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Black Pepper

About the book

The Strangest Place, New and Selected Poems by Stephen Edgar.

They have their stratagems too, though they can't move.
They know their part.
Like invalids long reconciled.
To stillness, they do their work through others.
They have turned the world.
To their own account by the twisting of hearts.

The strangest place, this world of fact and figment we astonishingly find ourselves inhabiting, is the territory that Stephen Edgar's poetry has been probing and framing for over four decades now, looking out on the evanescent representations of light and inwards on the mind and 'the gyre of its own consciousness', feeling 'toward the labyrinth just behind Creation's serene surface', as Alan Gould described it, and 'trying to keep faith poetically with that strangeness of the world', in the words of Peter Steele.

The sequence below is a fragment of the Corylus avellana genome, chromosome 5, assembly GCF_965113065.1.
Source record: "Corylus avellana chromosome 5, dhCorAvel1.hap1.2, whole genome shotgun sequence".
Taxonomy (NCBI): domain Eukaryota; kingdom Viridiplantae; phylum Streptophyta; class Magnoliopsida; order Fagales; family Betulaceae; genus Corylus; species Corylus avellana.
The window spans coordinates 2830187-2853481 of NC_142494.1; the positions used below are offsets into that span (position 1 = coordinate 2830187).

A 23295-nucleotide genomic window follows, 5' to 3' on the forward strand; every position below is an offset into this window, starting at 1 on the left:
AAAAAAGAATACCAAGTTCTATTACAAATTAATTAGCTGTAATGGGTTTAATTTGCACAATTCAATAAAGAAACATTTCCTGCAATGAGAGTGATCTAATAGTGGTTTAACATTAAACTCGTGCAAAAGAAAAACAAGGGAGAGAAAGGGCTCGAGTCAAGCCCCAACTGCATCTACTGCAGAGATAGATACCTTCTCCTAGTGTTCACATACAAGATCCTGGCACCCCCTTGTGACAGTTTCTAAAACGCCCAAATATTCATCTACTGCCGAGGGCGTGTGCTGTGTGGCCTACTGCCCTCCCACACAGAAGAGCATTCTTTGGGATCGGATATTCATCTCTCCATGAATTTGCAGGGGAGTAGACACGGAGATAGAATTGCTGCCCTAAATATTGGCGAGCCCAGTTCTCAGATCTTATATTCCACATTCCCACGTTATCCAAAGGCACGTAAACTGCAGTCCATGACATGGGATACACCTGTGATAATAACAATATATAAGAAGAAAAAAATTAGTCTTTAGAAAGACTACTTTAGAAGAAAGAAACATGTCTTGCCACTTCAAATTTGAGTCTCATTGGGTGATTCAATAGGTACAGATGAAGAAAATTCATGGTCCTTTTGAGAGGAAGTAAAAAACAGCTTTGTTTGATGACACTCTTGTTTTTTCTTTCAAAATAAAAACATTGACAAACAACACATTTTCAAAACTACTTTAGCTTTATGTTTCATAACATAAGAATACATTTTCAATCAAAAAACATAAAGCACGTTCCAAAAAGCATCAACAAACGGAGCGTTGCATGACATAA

'The Strangest Place' offers a retrospective on Edgar's career, with selections from each of his previous ten books. Opening the collection is a book-length section of new poems, 'Background Noise', which continues and extends the range of his meditations, with characteristic technical mastery, interspersed with the title's leitmotiv, whether the notes of lorikeets in the morning trees, echoing voices in an abandoned railway tunnel, the mind's running commentary or the cosmic hum beyond the death of the stars.